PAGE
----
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Posted: Sunday, January 24, 2021. 6:29 pm CST.

By BBN Staff: A new study suggests that the Ultra Violet (UV) radiation in sunlight could play a key role in slowing down Sars-Cov-2 transmission in the upcoming months, reports Science Daily.

The study, published by Harvard University was published on December 16, 2020, and suggests that during the winter months, when there is less sunlight, the virus, which causes the disease COVID-19 may be more contagious.

Jonathan Proctor, a postdoctoral fellow at the Harvard Data Science Initiative and the Harvard Center for the Environment, co-authored the study along with Peter Huybers, also at Harvard University, Tamma Carleton and Kyle Meng from the University of California Santa Barbara, and Jules Cornetet at France’s École Normale Supérieure Paris-Saclay.

The research team analyzed the daily COVID-19 and weather data from over 3,000 administrative regions in more than 170 countries. The research findings were published in the Proceedings of the National Academy of Sciences.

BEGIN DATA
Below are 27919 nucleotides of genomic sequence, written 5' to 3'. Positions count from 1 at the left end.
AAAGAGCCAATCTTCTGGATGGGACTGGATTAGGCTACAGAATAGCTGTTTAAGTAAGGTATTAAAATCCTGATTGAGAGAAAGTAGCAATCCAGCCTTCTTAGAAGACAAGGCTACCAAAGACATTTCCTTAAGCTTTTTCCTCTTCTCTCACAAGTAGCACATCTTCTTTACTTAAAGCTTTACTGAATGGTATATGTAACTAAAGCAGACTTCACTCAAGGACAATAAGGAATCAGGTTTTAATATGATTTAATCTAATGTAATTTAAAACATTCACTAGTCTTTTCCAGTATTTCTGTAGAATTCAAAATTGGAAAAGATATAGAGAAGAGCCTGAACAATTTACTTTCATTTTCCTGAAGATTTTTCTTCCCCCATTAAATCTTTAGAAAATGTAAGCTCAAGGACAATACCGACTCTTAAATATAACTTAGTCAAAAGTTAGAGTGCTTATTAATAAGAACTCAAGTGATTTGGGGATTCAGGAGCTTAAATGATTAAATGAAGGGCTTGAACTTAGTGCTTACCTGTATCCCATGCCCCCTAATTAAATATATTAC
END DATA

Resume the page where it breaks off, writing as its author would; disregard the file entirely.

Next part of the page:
“Understanding the potential seasonality of COVID-19 transmission could help inform our response to the pandemic in the coming months,” Proctor said.”These findings suggest that the incidence of COVID-19 may have a seasonal pattern, spreading faster in the winter when it’s darker than in the summer.”

The team reportedly analyzed the data in multiple ways and “consistently” found that the virus spread less in areas with higher concentrations of UV; however, it remains unclear what mechanism is driving the effect. There are multiple theories such as the possibility of the UV destroying the virus, or another that suggests that sunlight boosts immunity to the virus by stimulating the production of vitamin D.

“There’s still so much that we don’t know about how environmental factors both directly and indirectly, through human behavior, influence the spread of the virus,” Huybers said. “But a better understanding of the environmental influences on COVID-19 could allow for seasonal adjustment of containment policies and may help inform vaccination strategies.

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